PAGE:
"Kids can't remember their usernames and passwords," said
The result, say both educators and ed-tech vendors, is extensive loss of precious instructional time. The rapidly expanding universe of online educational resources, and all the usernames and passwords associated with them, is also creating back-end management headaches for district information-technology officials.
In response, districts such as
Some of the most tech-savvy vendors and school officials are also pursuing the creation of "federated identities" for students, in which a single, authoritative digital profile with consistent information about what a child has learned--rather than just login information--follows students from software program to software program.
"It's doable," said
Saving Instructional Time
Barriers to effective implementation and widespread adoption of such strategies include the rapidly shifting ed-tech landscape and persistent worries about the security and privacy of sensitive student data.
Some fear that centralizing a single set of login information in one service might make it easier for hackers, for example, to target information. The increasingly free flow of other data between software programs has also raised concerns among privacy advocates.
These days, "if it's any more than one or two clicks and you're in, you're losing instructional time and students' attention," said Ms. Ray.
Many smaller schools and districts, however, cannot afford or effectively manage technologies such as active directory. In part to meet their needs, Clever, already in use in about 20,000 schools in
Now, students and teachers will be able to access the 100 or so software programs that partner with Clever via a single username and password. That could help schools reclaim the valuable minutes currently wasted on logging students in--as much as 25 percent of learning time spent on software, according to a recent teacher survey the company commissioned.
"It's one of those problems that if you're not in the classroom, you might not appreciate what a huge deal it is to teachers," Clever CEO
In the education sector, a variety of learning management systems and other digital learning platforms now incorporate related SSO functionality.
The company now provides that service--plus consulting advice on selecting software, organizing classrooms to better incorporate learning technology, and more--to about 25 districts.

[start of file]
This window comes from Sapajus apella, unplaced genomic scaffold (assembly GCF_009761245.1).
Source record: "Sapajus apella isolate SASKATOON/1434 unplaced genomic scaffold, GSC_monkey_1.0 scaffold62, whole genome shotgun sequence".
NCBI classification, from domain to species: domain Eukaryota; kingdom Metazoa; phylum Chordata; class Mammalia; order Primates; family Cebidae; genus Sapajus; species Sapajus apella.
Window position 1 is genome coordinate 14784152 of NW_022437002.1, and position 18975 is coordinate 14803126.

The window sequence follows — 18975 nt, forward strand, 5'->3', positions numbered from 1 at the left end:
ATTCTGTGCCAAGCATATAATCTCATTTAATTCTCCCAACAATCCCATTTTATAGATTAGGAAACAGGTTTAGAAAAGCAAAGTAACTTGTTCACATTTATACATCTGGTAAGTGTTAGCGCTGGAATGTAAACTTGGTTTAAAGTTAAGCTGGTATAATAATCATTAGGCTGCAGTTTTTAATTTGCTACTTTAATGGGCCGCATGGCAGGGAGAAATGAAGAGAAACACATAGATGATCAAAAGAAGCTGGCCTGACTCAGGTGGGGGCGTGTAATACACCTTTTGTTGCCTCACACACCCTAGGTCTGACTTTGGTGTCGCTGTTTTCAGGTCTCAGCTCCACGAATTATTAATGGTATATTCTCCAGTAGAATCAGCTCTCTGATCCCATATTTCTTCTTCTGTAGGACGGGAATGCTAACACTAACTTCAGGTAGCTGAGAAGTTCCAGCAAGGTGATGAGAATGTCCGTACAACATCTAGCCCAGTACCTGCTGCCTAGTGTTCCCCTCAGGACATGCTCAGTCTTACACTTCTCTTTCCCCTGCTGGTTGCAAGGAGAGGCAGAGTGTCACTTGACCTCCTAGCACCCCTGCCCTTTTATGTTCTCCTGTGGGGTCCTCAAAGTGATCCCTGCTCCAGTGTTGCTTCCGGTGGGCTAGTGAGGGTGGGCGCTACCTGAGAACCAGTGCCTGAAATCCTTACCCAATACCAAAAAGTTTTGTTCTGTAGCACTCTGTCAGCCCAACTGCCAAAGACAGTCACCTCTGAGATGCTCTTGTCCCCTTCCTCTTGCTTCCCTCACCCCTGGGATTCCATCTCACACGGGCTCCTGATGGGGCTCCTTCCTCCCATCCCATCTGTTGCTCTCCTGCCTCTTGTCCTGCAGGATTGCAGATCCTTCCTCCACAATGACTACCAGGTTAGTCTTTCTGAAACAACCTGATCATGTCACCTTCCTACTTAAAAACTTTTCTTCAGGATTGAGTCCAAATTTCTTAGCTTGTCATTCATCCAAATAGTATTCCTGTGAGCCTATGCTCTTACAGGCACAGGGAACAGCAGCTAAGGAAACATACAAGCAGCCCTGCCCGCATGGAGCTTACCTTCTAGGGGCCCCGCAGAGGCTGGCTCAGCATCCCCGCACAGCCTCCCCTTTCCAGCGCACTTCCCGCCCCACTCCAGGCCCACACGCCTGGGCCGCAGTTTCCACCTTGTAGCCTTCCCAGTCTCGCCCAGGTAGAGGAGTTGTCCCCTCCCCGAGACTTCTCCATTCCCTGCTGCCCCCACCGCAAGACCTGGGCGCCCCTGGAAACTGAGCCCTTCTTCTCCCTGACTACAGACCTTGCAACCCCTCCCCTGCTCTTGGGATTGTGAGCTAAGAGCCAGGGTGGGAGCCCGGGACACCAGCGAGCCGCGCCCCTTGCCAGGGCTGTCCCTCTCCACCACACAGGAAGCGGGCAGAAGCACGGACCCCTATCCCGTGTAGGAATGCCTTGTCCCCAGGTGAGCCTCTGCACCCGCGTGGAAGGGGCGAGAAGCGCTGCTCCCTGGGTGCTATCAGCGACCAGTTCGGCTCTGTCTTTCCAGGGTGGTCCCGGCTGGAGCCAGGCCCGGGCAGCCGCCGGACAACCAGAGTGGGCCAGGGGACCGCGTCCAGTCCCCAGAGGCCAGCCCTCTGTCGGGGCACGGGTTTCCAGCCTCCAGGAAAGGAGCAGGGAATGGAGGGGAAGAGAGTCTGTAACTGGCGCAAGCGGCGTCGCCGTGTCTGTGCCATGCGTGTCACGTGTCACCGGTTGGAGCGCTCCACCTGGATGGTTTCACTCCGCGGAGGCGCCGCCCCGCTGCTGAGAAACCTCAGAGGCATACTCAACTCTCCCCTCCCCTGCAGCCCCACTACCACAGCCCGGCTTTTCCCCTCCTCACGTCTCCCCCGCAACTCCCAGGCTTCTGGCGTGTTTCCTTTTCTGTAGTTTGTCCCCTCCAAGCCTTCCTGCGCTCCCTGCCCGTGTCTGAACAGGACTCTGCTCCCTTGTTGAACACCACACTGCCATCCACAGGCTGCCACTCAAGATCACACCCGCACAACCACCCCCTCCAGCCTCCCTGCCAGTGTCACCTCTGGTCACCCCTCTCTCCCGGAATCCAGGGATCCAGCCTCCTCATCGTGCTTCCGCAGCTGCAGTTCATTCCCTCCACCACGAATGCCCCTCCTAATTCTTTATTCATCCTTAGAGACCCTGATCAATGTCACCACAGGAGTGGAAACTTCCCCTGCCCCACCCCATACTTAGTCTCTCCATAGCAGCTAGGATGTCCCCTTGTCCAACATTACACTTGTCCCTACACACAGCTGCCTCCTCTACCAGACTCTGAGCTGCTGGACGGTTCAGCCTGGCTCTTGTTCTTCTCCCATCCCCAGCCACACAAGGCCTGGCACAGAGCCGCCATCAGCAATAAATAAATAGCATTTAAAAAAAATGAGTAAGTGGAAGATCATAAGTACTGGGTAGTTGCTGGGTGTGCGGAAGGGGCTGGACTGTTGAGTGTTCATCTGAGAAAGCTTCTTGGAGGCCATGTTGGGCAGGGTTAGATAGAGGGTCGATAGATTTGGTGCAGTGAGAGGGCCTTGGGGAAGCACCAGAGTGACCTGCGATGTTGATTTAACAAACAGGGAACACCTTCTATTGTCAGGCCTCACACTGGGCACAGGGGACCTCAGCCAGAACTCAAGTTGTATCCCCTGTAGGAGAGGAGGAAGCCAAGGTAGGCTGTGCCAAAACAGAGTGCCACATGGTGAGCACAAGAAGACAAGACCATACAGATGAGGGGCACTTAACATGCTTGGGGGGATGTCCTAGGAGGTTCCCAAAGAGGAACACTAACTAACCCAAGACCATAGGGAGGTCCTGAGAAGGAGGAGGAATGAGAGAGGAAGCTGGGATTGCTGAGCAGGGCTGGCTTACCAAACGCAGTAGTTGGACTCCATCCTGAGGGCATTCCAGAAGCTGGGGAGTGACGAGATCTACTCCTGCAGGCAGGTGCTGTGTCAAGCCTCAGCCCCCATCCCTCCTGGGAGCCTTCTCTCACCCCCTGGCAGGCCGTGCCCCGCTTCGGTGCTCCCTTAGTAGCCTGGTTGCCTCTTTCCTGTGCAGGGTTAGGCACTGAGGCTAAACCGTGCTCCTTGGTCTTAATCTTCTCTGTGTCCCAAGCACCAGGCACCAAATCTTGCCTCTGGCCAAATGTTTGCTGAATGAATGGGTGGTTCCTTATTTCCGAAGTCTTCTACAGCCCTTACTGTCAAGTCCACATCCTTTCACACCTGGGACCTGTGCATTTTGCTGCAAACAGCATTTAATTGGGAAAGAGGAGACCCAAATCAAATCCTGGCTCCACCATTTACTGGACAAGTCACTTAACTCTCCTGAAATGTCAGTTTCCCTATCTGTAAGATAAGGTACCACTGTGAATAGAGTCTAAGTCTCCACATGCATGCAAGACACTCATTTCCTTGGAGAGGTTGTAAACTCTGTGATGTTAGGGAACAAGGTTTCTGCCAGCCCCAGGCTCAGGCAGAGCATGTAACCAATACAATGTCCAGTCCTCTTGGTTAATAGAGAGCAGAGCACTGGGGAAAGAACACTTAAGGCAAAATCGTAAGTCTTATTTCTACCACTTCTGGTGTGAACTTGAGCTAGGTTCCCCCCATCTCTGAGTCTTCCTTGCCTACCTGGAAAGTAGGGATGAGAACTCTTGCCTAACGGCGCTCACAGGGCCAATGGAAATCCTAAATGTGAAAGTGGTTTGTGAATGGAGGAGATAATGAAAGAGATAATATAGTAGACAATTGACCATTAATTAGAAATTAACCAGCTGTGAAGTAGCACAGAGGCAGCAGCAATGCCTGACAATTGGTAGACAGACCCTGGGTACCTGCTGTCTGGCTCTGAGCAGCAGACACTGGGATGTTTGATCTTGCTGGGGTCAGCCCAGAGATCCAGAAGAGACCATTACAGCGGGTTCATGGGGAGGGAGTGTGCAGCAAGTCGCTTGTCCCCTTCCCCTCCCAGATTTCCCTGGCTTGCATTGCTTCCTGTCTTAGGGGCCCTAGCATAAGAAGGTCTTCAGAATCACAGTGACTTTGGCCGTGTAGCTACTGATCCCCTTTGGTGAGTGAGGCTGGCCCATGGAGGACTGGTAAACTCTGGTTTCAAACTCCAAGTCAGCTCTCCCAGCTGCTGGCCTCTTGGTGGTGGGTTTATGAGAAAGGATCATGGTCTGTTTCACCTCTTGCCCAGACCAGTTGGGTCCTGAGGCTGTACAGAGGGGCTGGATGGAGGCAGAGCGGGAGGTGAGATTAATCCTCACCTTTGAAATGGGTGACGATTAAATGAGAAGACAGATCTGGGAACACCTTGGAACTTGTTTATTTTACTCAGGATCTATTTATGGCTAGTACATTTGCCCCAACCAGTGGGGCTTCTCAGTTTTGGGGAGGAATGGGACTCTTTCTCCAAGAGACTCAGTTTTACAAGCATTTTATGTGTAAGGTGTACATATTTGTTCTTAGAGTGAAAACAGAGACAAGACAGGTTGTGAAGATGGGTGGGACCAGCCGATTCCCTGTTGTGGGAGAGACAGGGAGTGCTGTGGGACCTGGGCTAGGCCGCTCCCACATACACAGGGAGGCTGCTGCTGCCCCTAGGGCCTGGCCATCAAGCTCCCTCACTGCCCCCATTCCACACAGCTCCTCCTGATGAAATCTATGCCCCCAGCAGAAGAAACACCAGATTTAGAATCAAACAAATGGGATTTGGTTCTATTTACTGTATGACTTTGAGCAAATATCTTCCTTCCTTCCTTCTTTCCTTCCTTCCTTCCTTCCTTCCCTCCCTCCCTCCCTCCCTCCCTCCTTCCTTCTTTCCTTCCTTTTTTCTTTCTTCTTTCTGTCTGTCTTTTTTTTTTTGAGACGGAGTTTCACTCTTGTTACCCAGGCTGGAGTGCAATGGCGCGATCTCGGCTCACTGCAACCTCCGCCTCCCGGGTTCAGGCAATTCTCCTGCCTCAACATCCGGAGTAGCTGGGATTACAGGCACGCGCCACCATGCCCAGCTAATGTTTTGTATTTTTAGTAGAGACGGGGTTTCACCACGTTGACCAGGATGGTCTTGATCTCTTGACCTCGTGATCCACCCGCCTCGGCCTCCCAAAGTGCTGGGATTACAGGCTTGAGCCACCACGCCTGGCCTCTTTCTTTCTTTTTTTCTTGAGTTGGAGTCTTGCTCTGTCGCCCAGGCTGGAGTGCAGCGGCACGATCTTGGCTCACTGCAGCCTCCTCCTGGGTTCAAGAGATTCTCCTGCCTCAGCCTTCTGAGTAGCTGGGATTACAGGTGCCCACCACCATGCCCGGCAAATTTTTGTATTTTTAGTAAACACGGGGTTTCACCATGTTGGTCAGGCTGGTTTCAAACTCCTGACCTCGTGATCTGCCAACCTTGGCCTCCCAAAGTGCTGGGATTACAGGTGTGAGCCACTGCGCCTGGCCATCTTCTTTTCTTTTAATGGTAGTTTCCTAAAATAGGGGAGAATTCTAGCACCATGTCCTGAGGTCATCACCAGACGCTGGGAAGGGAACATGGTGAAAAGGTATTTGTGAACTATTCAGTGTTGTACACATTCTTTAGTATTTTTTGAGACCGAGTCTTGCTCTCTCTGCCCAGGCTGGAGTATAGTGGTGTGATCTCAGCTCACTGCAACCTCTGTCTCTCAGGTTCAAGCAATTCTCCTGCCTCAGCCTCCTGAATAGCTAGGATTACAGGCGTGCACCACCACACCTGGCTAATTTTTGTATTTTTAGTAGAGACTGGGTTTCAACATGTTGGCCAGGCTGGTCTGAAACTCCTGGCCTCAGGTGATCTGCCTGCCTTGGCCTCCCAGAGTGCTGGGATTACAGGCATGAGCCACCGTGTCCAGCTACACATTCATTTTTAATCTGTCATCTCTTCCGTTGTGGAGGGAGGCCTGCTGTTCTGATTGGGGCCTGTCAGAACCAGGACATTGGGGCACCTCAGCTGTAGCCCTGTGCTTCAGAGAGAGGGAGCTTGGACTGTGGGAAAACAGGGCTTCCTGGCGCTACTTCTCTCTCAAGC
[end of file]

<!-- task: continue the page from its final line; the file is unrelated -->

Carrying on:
"A lot of districts at times get overwhelmed by the amount of contact we get from different [ed-tech] companies," said
In addition to easing the logjam at student login time, Ms. Ambrose said, using Education Elements has helped teachers become more organized and efficient by giving them SSO access to student reports--the result of no longer having to log in to each software program separately, download individual reports, and then merge them manually.
"It's almost like having an air-traffic controller giving your pilots real-time guidance," she said.
On the low-tech end of the spectrum, for example, schools may sometimes seek to manage multiple logins by having students use the same username and password across multiple software programs. From a password-protection and data-security standpoint,
But as schools and companies pursue increasingly wide-ranging software integration strategies, new privacy concerns are also emerging.
In many cases, students are now able--and encouraged by schools--to sign into educational software using their login information for companies such as
Experts say that connecting to educational software using login information from such companies may allow for the transfer of not just authentication information, but other data as well. Many apps, for example, will automatically request access to users' Google contact lists and account information,
"It makes for a quick and seamless process," he said, "but it also makes it simpler to overlook the privacy policies and terms of services" of the software programs that students are using.
Ultimately, the goal for many in the ed-tech community is to build single digital identities that follow each student everywhere they go, as well as a digital infrastructure that relies on a common set of standards for digital authentication and authorization.
The first big hurdle to that vision, observers believe, will be resolving privacy concerns, likely through a combination of new legislation and policy, better contracting procedures, and the development of new industry standards.
From there, said
"A lot of our teachers are accessing hundreds of external resources, from
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